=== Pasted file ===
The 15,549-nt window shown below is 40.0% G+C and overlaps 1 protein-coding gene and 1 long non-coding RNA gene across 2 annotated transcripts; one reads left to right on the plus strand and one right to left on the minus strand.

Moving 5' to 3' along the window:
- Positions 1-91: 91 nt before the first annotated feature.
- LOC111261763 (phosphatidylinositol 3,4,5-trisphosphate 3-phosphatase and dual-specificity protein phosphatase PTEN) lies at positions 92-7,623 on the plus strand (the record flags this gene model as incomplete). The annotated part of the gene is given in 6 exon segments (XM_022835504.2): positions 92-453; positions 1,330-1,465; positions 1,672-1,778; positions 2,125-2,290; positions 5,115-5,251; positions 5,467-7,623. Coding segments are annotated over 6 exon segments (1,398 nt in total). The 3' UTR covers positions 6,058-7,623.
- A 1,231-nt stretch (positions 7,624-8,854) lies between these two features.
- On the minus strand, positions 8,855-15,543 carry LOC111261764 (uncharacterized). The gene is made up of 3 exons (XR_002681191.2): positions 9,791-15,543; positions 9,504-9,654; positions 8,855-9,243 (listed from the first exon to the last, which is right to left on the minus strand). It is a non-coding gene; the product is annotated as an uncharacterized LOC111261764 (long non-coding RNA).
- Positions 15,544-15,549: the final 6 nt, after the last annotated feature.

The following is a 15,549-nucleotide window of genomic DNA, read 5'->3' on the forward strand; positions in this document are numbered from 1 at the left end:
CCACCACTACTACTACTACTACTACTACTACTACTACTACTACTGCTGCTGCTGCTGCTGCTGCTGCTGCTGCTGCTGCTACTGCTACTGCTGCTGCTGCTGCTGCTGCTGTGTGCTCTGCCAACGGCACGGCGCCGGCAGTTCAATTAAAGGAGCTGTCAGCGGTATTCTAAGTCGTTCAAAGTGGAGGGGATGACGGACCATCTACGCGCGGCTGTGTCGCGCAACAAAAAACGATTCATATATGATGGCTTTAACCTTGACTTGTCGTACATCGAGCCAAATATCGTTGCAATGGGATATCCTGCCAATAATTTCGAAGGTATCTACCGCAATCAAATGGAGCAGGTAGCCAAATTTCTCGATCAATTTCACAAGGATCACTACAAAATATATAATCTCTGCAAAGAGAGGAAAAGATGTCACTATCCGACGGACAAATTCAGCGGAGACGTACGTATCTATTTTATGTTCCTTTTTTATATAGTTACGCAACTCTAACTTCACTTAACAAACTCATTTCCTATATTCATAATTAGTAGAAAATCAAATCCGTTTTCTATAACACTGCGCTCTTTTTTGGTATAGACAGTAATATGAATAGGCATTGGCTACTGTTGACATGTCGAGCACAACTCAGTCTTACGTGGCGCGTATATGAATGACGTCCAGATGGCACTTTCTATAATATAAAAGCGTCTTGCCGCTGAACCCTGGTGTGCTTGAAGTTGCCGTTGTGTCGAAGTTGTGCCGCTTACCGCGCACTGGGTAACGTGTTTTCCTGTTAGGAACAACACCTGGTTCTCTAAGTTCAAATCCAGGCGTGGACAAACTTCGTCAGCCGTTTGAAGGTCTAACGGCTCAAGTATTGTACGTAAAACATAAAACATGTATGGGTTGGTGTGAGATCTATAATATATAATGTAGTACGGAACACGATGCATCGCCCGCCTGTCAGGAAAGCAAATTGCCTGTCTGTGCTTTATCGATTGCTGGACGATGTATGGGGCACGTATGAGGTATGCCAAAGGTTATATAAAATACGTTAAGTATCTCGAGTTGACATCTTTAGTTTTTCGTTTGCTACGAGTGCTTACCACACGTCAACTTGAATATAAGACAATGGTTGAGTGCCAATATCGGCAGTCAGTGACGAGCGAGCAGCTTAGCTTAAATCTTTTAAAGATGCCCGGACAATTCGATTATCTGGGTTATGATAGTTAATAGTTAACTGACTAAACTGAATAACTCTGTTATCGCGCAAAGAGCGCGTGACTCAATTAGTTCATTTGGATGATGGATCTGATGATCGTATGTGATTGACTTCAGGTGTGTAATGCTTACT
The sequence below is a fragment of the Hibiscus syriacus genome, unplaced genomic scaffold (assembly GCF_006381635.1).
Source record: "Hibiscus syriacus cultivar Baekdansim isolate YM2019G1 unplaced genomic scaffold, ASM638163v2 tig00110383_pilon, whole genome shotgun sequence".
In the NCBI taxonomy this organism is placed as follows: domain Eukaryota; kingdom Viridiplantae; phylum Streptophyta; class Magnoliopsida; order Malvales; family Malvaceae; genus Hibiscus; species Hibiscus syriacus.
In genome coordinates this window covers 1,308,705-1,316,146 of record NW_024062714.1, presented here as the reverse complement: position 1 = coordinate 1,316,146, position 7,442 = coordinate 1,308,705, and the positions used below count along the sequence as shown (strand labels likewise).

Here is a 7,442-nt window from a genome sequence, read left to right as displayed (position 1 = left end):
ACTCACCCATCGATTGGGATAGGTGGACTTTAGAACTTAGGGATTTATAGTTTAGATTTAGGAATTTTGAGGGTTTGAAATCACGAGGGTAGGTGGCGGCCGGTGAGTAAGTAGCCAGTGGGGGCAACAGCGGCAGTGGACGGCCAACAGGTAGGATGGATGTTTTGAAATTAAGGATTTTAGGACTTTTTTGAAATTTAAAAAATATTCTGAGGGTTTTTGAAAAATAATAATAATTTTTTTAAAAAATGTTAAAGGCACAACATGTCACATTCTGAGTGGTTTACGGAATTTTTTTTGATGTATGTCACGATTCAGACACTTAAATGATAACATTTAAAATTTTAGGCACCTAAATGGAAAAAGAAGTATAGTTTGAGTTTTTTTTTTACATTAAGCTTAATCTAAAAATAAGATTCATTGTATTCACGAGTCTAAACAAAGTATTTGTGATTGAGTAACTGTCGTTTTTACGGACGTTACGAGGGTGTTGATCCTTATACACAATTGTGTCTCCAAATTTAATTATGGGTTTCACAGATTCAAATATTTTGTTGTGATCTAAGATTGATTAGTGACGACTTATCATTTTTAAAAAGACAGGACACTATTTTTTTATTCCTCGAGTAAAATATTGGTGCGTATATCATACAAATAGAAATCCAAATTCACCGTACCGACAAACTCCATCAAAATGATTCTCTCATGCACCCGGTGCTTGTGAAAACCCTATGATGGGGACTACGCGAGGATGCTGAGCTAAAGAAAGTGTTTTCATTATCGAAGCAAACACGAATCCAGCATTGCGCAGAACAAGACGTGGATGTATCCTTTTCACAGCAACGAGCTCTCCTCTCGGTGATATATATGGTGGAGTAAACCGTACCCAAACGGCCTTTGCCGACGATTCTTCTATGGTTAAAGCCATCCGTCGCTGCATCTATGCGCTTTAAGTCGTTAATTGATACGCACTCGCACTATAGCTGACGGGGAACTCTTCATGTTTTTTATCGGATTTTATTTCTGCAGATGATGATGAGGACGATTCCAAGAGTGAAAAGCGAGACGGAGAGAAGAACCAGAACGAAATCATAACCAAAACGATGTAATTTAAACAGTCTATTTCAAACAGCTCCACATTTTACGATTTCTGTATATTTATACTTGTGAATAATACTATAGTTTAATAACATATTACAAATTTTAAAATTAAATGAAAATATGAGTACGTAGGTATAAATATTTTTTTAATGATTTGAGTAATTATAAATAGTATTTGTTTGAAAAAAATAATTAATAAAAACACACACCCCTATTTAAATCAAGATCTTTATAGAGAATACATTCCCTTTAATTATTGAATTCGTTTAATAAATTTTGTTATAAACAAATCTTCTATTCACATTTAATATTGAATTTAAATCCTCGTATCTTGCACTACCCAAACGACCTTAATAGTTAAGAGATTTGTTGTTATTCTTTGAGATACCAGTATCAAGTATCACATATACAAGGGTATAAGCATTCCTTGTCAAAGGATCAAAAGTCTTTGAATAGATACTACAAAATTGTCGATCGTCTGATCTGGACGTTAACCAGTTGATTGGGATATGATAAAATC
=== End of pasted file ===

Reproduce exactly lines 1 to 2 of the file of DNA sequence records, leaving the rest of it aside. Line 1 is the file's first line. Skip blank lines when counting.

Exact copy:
The 15,549-nt window shown below is 40.0% G+C and overlaps 1 protein-coding gene and 1 long non-coding RNA gene across 2 annotated transcripts; one reads left to right on the plus strand and one right to left on the minus strand.

Moving 5' to 3' along the window: